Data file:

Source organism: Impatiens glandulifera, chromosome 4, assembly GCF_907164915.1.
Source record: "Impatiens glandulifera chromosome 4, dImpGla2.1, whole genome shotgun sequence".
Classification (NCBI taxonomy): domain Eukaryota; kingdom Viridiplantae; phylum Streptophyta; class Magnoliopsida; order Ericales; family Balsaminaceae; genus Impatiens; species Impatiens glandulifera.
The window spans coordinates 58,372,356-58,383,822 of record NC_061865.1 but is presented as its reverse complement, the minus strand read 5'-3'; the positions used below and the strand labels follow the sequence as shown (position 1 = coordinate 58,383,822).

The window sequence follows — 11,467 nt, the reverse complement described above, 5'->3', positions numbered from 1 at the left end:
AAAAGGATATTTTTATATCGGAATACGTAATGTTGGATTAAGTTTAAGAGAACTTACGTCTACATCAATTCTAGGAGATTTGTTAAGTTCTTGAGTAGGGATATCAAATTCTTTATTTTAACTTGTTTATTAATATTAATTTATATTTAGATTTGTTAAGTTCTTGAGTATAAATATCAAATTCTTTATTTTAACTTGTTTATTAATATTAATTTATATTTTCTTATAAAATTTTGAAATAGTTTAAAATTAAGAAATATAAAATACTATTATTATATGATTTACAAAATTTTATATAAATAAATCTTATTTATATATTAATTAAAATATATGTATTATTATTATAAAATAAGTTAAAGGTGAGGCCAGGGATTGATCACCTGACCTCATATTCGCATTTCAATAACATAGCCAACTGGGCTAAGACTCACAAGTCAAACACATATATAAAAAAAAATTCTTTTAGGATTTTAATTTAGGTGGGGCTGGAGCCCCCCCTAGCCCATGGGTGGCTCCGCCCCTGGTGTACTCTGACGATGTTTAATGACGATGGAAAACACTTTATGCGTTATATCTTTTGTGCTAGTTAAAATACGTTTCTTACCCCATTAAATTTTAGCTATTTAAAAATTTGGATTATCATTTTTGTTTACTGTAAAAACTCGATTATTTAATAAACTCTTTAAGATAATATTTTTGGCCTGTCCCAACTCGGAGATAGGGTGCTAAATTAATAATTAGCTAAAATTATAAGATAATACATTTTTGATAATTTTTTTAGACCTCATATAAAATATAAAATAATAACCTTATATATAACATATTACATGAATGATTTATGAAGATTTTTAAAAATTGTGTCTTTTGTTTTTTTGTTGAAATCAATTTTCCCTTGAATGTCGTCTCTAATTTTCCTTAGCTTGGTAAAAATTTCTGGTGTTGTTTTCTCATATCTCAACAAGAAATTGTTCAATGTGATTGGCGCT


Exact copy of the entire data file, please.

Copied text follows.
Source organism: Impatiens glandulifera, chromosome 4, assembly GCF_907164915.1.
Source record: "Impatiens glandulifera chromosome 4, dImpGla2.1, whole genome shotgun sequence".
Classification (NCBI taxonomy): domain Eukaryota; kingdom Viridiplantae; phylum Streptophyta; class Magnoliopsida; order Ericales; family Balsaminaceae; genus Impatiens; species Impatiens glandulifera.
The window spans coordinates 58,372,356-58,383,822 of record NC_061865.1 but is presented as its reverse complement, the minus strand read 5'-3'; the positions used below and the strand labels follow the sequence as shown (position 1 = coordinate 58,383,822).

The window sequence follows — 11,467 nt, the reverse complement described above, 5'->3', positions numbered from 1 at the left end:
AAAAGGATATTTTTATATCGGAATACGTAATGTTGGATTAAGTTTAAGAGAACTTACGTCTACATCAATTCTAGGAGATTTGTTAAGTTCTTGAGTAGGGATATCAAATTCTTTATTTTAACTTGTTTATTAATATTAATTTATATTTAGATTTGTTAAGTTCTTGAGTATAAATATCAAATTCTTTATTTTAACTTGTTTATTAATATTAATTTATATTTTCTTATAAAATTTTGAAATAGTTTAAAATTAAGAAATATAAAATACTATTATTATATGATTTACAAAATTTTATATAAATAAATCTTATTTATATATTAATTAAAATATATGTATTATTATTATAAAATAAGTTAAAGGTGAGGCCAGGGATTGATCACCTGACCTCATATTCGCATTTCAATAACATAGCCAACTGGGCTAAGACTCACAAGTCAAACACATATATAAAAAAAAATTCTTTTAGGATTTTAATTTAGGTGGGGCTGGAGCCCCCCCTAGCCCATGGGTGGCTCCGCCCCTGGTGTACTCTGACGATGTTTAATGACGATGGAAAACACTTTATGCGTTATATCTTTTGTGCTAGTTAAAATACGTTTCTTACCCCATTAAATTTTAGCTATTTAAAAATTTGGATTATCATTTTTGTTTACTGTAAAAACTCGATTATTTAATAAACTCTTTAAGATAATATTTTTGGCCTGTCCCAACTCGGAGATAGGGTGCTAAATTAATAATTAGCTAAAATTATAAGATAATACATTTTTGATAATTTTTTTAGACCTCATATAAAATATAAAATAATAACCTTATATATAACATATTACATGAATGATTTATGAAGATTTTTAAAAATTGTGTCTTTTGTTTTTTTGTTGAAATCAATTTTCCCTTGAATGTCGTCTCTAATTTTCCTTAGCTTGGTAAAAATTTCTGGTGTTGTTTTCTCATATCTCAACAAGAAATTGTTCAATGTGATTGGCGCT